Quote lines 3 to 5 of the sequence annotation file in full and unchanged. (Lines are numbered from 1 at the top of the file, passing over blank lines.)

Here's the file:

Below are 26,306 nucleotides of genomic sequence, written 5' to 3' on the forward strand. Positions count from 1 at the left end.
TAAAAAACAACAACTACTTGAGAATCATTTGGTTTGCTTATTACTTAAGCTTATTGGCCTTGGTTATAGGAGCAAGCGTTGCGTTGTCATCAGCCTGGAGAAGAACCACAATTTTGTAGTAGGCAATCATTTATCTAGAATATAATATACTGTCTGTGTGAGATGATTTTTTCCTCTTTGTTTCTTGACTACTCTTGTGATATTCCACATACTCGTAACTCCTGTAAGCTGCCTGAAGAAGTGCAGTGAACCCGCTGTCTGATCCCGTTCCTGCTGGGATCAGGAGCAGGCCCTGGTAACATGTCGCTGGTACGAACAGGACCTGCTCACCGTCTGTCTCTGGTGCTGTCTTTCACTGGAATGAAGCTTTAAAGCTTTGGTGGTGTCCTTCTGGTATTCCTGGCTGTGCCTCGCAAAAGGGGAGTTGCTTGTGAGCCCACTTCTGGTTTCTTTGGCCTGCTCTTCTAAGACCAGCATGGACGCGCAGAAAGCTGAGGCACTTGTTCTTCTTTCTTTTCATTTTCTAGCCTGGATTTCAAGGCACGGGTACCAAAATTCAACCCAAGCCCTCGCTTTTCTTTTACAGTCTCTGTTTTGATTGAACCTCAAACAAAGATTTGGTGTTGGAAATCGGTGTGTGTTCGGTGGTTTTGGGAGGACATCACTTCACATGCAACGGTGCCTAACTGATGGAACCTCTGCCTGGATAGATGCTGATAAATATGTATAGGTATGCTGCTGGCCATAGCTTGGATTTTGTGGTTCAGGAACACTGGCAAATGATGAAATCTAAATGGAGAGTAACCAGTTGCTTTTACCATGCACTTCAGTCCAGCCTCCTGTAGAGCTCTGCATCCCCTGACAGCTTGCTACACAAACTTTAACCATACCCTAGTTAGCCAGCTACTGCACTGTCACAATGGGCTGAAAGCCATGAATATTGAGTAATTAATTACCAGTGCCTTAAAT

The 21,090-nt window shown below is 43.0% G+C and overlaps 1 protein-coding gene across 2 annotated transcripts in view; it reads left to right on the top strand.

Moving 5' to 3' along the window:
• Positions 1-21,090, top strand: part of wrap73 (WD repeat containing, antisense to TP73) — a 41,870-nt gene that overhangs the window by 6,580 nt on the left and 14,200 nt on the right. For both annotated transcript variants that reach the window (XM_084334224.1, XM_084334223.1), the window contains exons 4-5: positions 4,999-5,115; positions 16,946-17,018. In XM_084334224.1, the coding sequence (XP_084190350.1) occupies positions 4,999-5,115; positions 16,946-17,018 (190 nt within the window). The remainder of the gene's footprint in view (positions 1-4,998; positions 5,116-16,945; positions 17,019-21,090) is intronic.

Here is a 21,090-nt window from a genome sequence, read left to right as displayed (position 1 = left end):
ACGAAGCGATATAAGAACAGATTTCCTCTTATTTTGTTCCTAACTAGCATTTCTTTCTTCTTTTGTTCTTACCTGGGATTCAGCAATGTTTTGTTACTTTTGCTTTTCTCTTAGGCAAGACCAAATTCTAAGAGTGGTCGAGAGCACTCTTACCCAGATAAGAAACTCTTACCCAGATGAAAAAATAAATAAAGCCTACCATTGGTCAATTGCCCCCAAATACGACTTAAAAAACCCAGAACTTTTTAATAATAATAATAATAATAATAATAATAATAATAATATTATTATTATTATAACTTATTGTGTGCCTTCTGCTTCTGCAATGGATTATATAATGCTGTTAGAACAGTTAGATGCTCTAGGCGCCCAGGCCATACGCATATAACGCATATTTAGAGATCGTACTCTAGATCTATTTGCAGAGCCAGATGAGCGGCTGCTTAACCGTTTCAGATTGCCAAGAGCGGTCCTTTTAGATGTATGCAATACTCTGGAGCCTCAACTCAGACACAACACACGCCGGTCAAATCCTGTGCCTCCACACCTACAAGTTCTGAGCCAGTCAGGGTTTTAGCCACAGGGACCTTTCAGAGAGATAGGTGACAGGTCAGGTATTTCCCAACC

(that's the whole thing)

The 21,090-nt window shown below is 43.0% G+C and overlaps 1 protein-coding gene across 2 annotated transcripts in view; it reads left to right on the top strand.

Moving 5' to 3' along the window:
• Positions 1-21,090, top strand: part of wrap73 (WD repeat containing, antisense to TP73) — a 41,870-nt gene that overhangs the window by 6,580 nt on the left and 14,200 nt on the right. For both annotated transcript variants that reach the window (XM_084334224.1, XM_084334223.1), the window contains exons 4-5: positions 4,999-5,115; positions 16,946-17,018. In XM_084334224.1, the coding sequence (XP_084190350.1) occupies positions 4,999-5,115; positions 16,946-17,018 (190 nt within the window). The remainder of the gene's footprint in view (positions 1-4,998; positions 5,116-16,945; positions 17,019-21,090) is intronic.